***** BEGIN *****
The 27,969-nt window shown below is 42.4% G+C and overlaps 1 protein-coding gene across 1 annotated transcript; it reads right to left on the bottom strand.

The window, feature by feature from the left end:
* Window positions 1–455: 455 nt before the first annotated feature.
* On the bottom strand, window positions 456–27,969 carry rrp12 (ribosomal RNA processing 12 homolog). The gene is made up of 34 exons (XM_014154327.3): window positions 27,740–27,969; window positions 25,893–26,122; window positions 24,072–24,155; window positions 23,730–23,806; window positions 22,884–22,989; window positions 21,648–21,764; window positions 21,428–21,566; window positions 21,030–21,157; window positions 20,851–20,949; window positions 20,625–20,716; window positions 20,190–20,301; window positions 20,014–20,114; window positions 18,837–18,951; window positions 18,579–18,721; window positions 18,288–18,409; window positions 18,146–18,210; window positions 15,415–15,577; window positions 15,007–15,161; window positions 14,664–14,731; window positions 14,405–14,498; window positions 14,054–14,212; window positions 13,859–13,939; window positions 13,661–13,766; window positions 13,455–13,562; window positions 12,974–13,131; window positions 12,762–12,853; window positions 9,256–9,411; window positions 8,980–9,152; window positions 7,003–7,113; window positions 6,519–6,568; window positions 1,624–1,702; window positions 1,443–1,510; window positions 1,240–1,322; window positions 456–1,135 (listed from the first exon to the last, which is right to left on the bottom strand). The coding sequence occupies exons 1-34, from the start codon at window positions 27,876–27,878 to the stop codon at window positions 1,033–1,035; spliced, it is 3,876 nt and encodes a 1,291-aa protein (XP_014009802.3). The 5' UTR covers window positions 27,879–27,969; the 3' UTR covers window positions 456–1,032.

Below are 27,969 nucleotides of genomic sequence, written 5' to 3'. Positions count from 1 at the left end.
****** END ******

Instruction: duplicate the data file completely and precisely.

The 27,969-nt window shown below is 42.4% G+C and overlaps 1 protein-coding gene across 1 annotated transcript; it reads right to left on the bottom strand.

The window, feature by feature from the left end:
* Window positions 1–455: 455 nt before the first annotated feature.
* On the bottom strand, window positions 456–27,969 carry rrp12 (ribosomal RNA processing 12 homolog). The gene is made up of 34 exons (XM_014154327.3): window positions 27,740–27,969; window positions 25,893–26,122; window positions 24,072–24,155; window positions 23,730–23,806; window positions 22,884–22,989; window positions 21,648–21,764; window positions 21,428–21,566; window positions 21,030–21,157; window positions 20,851–20,949; window positions 20,625–20,716; window positions 20,190–20,301; window positions 20,014–20,114; window positions 18,837–18,951; window positions 18,579–18,721; window positions 18,288–18,409; window positions 18,146–18,210; window positions 15,415–15,577; window positions 15,007–15,161; window positions 14,664–14,731; window positions 14,405–14,498; window positions 14,054–14,212; window positions 13,859–13,939; window positions 13,661–13,766; window positions 13,455–13,562; window positions 12,974–13,131; window positions 12,762–12,853; window positions 9,256–9,411; window positions 8,980–9,152; window positions 7,003–7,113; window positions 6,519–6,568; window positions 1,624–1,702; window positions 1,443–1,510; window positions 1,240–1,322; window positions 456–1,135 (listed from the first exon to the last, which is right to left on the bottom strand). The coding sequence occupies exons 1-34, from the start codon at window positions 27,876–27,878 to the stop codon at window positions 1,033–1,035; spliced, it is 3,876 nt and encodes a 1,291-aa protein (XP_014009802.3). The 5' UTR covers window positions 27,879–27,969; the 3' UTR covers window positions 456–1,032.

Below are 27,969 nucleotides of genomic sequence, written 5' to 3'. Positions count from 1 at the left end.